May 11, 2011
Who'd notice a Ferrari?
Law.com reports that the Justice Department has tried and convicted the first company, Lindesy Manufacturing, of Foreign Corrupt Practices Act (FCPA) violations. According to the article:
A federal jury has found a California company and two of its senior executives guilty of violating the Foreign Corrupt Practices Act by paying bribes, including a $300,000 red Ferrari, to two officials from a state-owned electric utility company in Mexico.
Lindsey Manufacturing Co., Chief Executive Officer Keith Lindsey and Chief Financial Officer Steve Lee each was convicted on May 10 on all counts — one of conspiracy to violate the FCPA and five of FCPA violations.
According to an LA Times report, the company hired a Mexican national who "used part of [his $5.9] commission to buy the power company official a $297,500 Ferrari, a $1.8-million yacht and to pay more than $170,000 of his credit card bills, prosecutors alleged."
I don't know how executives of state-owned utilities roll in Mexico, but it would seem a little odd that he or she would be driving a Ferrari. Obviously, the executive could be independently wealthy, and simply has the job to keep busy, but it's not exactly like splurging on a new BMW, which might seem extravagant, but not impossible to explain.
Andre Birotte Jr., the Los Angeles U.S. Attorney, says "Bribery is not a victimless crime. . . . Not only does it damage citizens' confidence in their own government, it also damages the integrity of the global marketplace." I'm inclined to agree. And, just as important, bribery is against the law.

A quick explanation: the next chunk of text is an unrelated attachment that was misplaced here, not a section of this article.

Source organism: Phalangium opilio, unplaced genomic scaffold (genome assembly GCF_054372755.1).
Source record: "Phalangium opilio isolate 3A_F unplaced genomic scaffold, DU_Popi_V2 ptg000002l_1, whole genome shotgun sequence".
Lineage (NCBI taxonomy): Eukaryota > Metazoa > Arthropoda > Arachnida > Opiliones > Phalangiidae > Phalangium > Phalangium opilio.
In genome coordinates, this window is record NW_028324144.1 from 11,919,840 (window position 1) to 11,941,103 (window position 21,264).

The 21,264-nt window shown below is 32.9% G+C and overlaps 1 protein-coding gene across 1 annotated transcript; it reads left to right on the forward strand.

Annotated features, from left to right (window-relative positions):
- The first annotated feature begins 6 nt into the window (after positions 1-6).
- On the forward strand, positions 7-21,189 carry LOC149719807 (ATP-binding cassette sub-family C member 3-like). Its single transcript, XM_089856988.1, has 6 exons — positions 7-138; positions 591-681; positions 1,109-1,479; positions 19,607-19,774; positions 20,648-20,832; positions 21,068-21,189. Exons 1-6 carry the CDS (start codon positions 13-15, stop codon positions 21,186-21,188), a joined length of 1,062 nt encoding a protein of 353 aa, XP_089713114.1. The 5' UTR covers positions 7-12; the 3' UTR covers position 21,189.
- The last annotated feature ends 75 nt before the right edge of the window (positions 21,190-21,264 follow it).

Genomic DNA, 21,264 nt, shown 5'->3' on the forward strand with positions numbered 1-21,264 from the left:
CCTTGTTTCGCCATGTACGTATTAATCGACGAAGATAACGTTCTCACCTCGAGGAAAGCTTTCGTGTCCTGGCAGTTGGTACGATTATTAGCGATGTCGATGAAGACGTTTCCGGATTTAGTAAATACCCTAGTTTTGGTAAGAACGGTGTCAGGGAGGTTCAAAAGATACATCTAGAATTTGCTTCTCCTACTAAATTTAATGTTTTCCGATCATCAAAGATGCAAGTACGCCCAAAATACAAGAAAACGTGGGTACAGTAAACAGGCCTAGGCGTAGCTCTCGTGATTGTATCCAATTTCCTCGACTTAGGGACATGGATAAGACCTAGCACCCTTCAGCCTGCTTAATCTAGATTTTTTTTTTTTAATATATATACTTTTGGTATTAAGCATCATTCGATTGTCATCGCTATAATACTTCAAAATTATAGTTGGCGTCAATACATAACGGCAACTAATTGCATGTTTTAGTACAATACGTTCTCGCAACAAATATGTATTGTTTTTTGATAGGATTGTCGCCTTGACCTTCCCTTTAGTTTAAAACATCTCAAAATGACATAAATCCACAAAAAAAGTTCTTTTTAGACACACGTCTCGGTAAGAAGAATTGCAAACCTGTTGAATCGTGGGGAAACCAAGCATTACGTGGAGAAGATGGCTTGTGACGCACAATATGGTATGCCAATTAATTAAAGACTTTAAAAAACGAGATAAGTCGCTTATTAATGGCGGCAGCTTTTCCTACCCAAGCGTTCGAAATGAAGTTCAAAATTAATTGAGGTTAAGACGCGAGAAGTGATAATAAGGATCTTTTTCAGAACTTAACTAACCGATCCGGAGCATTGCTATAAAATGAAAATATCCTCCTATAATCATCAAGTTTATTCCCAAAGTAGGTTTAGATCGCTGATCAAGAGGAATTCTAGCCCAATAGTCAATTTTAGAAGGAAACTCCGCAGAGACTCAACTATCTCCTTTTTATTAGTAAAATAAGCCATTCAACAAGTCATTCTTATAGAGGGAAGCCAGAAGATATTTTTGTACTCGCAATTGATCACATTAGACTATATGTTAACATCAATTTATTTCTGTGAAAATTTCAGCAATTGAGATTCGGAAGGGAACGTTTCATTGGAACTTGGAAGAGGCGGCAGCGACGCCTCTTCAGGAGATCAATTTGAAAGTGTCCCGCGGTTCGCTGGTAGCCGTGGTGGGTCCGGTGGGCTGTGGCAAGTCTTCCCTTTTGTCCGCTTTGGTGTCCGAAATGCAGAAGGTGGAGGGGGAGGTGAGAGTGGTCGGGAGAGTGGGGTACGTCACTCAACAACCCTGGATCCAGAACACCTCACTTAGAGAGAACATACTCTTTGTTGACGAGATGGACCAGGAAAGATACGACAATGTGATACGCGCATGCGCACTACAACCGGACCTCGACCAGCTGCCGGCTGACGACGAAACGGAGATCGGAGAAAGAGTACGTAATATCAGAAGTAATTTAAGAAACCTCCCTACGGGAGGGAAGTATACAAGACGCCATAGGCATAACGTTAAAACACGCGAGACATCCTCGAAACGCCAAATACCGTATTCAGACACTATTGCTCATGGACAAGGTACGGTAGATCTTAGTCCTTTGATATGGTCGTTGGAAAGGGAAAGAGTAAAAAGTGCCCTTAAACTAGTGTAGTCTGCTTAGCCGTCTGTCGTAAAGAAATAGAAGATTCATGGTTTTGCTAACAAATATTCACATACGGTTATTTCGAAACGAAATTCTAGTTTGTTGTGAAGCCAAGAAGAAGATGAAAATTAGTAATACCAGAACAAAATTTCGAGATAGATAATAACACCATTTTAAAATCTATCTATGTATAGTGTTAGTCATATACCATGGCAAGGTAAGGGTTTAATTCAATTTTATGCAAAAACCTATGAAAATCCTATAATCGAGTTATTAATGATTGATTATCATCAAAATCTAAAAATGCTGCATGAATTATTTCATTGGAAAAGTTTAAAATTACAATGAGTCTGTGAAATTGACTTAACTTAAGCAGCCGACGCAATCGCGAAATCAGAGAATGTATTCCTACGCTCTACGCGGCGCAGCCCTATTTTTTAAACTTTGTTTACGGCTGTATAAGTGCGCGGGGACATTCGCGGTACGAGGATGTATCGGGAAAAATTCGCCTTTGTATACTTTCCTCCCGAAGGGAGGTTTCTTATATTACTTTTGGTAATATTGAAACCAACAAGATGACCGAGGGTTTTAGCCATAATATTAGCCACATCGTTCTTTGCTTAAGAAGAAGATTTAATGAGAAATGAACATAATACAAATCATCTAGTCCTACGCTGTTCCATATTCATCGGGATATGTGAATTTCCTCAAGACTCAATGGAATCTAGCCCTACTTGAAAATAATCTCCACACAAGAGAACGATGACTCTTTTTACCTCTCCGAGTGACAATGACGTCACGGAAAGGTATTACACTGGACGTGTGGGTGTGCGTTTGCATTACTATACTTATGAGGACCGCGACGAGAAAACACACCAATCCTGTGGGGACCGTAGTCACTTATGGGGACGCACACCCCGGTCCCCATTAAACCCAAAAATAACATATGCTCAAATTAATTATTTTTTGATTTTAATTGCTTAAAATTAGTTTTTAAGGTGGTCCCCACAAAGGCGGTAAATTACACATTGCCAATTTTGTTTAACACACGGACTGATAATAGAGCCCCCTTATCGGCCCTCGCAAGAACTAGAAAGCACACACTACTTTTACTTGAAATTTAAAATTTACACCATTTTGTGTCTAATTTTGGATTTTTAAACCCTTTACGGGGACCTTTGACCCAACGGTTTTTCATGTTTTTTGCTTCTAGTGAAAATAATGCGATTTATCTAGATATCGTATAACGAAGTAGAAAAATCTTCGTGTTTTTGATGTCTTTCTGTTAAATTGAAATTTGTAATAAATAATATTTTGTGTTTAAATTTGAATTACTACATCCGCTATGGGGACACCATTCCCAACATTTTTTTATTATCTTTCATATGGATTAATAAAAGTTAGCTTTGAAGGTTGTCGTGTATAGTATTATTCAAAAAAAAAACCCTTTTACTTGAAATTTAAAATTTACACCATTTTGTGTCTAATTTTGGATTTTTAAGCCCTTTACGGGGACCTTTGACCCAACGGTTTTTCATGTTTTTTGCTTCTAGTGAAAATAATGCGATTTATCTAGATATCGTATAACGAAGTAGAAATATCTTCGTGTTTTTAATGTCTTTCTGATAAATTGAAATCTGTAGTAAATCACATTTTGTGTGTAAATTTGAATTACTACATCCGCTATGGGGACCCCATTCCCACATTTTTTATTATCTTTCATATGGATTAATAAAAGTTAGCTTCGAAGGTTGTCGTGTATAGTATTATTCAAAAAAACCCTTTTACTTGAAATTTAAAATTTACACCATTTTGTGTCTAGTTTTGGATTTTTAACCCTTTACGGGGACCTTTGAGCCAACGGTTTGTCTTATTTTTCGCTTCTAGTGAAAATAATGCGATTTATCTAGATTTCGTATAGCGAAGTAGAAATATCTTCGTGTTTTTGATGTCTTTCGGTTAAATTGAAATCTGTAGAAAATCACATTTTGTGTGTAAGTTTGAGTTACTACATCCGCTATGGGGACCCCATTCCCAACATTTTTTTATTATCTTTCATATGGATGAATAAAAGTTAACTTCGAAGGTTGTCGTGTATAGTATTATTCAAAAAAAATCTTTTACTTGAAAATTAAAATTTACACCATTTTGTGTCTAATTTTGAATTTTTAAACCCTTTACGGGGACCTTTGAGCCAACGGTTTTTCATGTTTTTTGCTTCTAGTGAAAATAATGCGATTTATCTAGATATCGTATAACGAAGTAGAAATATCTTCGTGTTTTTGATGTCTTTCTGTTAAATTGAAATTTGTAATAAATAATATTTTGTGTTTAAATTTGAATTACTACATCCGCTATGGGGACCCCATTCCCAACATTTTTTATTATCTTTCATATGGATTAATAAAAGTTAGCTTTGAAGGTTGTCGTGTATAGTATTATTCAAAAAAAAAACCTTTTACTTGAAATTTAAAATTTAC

So, someone noticed the Ferrari, and a jury has convicted the Lindsey Manufacturing executives. One question: What happened to this state employee?
Who can object to motherhood or anti-corruption laws? But the reality of the FCPA is that its primary impact has been to enrich big law firms, forced sales and marketing departments to be more surreptitious, and made middlemen key enablers in foreign countries which expect their public officials to make a living on graft. As a glance at the Corruption Index will make clear, not much more has changed.
Posted by: Arthur O. Armstrong | May 12, 2011 7:39:02 AM